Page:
With this team of dedicated violin teachers, great degree programs, and a world class facility, CSU is a great place to study for a successful career in music.
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Francisco Barradas Galvan (MM '14) Mr. Galvan's studies at CSU were funded by the 'Fulbright' Garcia Robles program and he completed his studies with distinction. Having lead one of CSU's graduate string quartets, Mr. Galvan has been granted admission to the DMA program at the University of Western Ontario, Canada where he will study violin performance on a full scholarship.
Adrian Barrera Ramos (MM) On a Mexican study grant, Mr. Ramos took a prize in the CSU concerto competition in Spring 2014. As first violinist in the Graduate String Quartet, Mr. Ramos is already in demand as a soloist in Mexico with several invitations to perform. He will complete his MM in the spring of '15
Hannah Barnes (BM '12) Ms. Barnes held the post of Concertmaster for the CSU Symphony orchestra for three years. She also took a prize in the CSU concerto competition and is now a professional freelancer with several Colorado Symphony orchestras.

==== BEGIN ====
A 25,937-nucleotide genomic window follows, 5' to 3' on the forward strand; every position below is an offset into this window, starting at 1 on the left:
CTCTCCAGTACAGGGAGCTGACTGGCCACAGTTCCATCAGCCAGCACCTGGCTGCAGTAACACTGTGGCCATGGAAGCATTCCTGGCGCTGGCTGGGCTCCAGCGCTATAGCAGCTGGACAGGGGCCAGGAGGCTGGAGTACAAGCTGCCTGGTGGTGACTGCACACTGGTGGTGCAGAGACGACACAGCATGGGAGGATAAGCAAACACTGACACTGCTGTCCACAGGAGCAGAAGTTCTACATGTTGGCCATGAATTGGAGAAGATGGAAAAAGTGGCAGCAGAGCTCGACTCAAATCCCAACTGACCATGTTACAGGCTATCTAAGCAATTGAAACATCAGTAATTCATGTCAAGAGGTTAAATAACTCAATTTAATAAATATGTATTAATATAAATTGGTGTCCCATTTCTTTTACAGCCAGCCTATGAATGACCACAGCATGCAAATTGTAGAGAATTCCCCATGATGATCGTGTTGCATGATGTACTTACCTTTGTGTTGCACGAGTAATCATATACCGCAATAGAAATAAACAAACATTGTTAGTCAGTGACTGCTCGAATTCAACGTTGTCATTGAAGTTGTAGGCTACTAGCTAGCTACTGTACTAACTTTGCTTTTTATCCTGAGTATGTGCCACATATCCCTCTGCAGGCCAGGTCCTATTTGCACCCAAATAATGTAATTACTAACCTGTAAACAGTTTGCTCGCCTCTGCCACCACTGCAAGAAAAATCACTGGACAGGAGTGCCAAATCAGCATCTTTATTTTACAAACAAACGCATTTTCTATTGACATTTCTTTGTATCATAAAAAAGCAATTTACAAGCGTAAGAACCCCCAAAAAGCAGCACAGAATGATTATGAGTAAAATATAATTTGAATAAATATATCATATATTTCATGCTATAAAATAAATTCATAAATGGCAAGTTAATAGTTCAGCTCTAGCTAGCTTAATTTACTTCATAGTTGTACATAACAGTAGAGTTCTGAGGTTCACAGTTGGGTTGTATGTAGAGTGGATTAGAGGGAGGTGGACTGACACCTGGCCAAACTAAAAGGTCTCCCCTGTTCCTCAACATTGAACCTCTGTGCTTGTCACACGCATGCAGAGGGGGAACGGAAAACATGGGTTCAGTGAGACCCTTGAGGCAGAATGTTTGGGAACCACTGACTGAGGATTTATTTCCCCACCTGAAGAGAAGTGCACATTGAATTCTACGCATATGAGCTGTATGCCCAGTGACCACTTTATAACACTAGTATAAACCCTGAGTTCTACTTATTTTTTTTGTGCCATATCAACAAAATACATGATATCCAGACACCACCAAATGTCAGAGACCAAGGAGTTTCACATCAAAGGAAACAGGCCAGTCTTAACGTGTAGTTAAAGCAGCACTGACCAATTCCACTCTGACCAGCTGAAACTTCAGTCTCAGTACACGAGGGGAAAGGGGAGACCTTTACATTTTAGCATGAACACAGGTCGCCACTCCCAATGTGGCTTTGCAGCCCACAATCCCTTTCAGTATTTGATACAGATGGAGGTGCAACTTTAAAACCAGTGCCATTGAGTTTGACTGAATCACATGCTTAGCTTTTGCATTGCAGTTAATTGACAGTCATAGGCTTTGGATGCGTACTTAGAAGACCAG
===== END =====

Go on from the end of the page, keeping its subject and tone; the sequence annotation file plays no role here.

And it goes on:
Patrick Weseman (BM '11) Patrick's flair for human relations has guided him into the new LEAP Master program offered at CSU. This “Leadership-Entrepreneurship-Arts Advocacy and the Public" degree expands on his experience as a musician, giving him the perfect background for this new exciting career.
Wyatt True (MM ' 10) Mr. True lead one of CSU's graduate string quartets and has recently completed his DMA at the University of Oregon.
Chris Jusell (BM '08) Mr. Jusell won the CSU concerto competition in 2008 and went on to earn the concertmaster position with the Greeley Philharmonic Orchestra.
Jesse Maurer (BM Ed, '07) Since graduating, Mr. Maurer has been working as music educator in the Widefield school district in Colorado Springs, Colo.